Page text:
The UK Border Agency (UKBA) spent £9.1 million on an iris-scanning system designed to accelerate border control that would have been better invested in staff, a committee of MPs has found.
Introduced in 2006, the iris recognition immigration system (IRIS) was a voluntary scheme designed to allow frequent travelers to skip passport control by having their eyes scanned. The biometric reading is compared against a database of iris images to identify the passenger.
However, "IRIS had been criticised by travellers for taking longer than going through passport control," the Home Affairs Select Committee said in a report published today.
UKBA said in February of this year that the IRIS contract would not be renewed. The scanning systems have already been switched off at Birmingham and Manchester airports, while scanners in Heathrow and Gatwick will be disabled after the Olympics.
IRIS’ £9.1 million price tag "could have been better spent on border staff," the committee said in its report. "At least 60 immigration officers could have been employed with the money spent on IRIS."
The IRIS system was supplied by French defence contractor SAGEM SA.
The UK Border Agency is currently developing a new electronic border control system called e-Gates. Rather than comparing biometrics database, e-Gates compares a facial recognition reading with data held in a chip in the traveler’s passport.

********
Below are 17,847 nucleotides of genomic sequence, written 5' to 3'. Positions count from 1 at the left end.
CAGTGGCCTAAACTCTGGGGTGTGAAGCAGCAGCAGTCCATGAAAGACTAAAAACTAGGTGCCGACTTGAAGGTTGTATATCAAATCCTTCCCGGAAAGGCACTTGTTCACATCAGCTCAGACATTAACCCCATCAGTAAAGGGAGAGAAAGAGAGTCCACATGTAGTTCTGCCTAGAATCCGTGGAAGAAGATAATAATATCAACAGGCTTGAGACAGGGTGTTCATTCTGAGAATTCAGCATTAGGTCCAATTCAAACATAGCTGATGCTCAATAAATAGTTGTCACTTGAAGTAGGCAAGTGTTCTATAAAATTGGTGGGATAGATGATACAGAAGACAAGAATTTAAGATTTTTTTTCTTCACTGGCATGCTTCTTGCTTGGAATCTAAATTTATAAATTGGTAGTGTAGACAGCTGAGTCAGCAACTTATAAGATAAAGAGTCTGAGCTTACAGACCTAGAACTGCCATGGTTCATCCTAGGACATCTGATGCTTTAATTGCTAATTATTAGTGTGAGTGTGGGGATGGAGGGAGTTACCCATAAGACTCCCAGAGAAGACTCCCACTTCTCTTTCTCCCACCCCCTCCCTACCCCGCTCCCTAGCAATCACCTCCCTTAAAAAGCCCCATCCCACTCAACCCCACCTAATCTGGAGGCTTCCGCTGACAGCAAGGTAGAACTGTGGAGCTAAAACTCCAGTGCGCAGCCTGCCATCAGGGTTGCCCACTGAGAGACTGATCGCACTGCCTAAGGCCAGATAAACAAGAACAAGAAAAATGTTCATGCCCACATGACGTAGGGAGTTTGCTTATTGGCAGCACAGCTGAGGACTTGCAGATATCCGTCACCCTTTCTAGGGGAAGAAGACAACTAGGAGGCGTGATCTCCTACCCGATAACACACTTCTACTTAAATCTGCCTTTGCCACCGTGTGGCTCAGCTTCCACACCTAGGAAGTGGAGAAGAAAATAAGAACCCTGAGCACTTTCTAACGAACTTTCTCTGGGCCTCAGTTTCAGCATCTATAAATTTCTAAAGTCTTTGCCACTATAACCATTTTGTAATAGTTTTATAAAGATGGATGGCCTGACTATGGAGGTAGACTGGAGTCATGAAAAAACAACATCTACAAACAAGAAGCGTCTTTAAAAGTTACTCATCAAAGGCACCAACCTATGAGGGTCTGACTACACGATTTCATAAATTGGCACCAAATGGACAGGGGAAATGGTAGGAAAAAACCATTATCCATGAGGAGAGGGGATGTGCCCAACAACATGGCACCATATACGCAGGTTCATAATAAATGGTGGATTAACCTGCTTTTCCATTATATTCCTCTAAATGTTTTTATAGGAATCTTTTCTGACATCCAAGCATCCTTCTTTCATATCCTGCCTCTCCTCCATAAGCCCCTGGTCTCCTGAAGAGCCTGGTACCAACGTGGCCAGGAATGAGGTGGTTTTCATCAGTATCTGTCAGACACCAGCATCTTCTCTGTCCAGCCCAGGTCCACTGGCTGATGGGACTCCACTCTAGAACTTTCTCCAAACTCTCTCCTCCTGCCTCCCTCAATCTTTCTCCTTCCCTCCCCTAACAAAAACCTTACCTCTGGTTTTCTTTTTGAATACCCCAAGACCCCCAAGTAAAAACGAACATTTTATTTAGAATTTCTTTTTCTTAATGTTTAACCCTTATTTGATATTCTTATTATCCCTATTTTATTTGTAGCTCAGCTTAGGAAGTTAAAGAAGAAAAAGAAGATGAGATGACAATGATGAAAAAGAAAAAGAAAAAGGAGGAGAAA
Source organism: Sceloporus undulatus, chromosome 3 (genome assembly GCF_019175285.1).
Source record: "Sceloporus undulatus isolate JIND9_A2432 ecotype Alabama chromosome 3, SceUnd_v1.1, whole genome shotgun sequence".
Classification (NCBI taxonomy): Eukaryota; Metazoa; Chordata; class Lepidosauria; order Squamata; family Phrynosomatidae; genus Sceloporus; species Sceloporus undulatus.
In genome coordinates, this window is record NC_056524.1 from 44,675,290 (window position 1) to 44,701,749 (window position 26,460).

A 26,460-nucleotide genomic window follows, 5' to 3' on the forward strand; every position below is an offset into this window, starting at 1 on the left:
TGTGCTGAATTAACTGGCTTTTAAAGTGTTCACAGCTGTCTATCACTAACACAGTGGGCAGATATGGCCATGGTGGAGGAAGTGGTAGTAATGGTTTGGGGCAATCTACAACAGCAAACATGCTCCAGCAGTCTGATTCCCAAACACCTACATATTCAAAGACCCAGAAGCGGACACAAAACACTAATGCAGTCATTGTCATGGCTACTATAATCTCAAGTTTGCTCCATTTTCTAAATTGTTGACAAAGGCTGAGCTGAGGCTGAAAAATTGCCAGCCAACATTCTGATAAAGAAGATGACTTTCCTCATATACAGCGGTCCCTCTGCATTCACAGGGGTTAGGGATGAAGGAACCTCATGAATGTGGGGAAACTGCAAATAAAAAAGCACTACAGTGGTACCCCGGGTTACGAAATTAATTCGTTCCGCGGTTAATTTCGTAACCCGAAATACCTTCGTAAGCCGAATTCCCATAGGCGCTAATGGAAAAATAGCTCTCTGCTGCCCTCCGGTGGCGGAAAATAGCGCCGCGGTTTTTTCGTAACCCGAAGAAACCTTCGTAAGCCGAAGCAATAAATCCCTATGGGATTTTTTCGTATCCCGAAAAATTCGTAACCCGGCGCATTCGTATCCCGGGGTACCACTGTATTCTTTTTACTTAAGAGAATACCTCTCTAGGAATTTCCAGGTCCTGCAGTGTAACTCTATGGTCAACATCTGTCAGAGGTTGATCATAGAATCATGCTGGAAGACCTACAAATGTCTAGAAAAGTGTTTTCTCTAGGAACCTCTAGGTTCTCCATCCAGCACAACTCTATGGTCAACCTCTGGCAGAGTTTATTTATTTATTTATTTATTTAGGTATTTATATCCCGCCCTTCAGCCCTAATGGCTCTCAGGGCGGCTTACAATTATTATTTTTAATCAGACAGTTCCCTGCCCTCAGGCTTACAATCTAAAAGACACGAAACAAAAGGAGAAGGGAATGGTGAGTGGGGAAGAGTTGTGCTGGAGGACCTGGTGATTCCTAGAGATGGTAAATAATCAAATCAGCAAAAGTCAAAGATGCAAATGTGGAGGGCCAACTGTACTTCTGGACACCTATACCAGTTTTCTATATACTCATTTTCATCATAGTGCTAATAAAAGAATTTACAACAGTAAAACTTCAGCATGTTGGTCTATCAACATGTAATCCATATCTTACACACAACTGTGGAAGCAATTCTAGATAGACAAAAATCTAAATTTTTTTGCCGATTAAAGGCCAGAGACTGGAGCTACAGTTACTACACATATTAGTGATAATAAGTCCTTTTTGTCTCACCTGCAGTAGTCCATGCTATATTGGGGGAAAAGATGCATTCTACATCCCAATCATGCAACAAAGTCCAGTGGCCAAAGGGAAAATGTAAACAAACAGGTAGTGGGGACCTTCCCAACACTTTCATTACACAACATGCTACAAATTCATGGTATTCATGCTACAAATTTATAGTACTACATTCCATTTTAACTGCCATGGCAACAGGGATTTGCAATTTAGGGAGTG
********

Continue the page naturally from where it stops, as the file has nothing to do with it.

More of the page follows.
Giving evidence to the Home Affairs Select Committee, UKBA chief executive Rob Whiteman revealed that there is a "detachment between senior management and staff" at the organisation.
"Morale is low, and I have really to make sure that senior managers have the competence and the capability…to be much more closely aligned with staff," Whiteman said. "If e-Gates are seen as a threat [to employee’s jobs], then it probably touches on… the culture and the gap between management and front-line staff."
Whiteman insisted that "e-Gates and automation will allow us to carry out a more efficient border check in order that our staff can focus on the higher risk cases in which we want secondary checks to take place".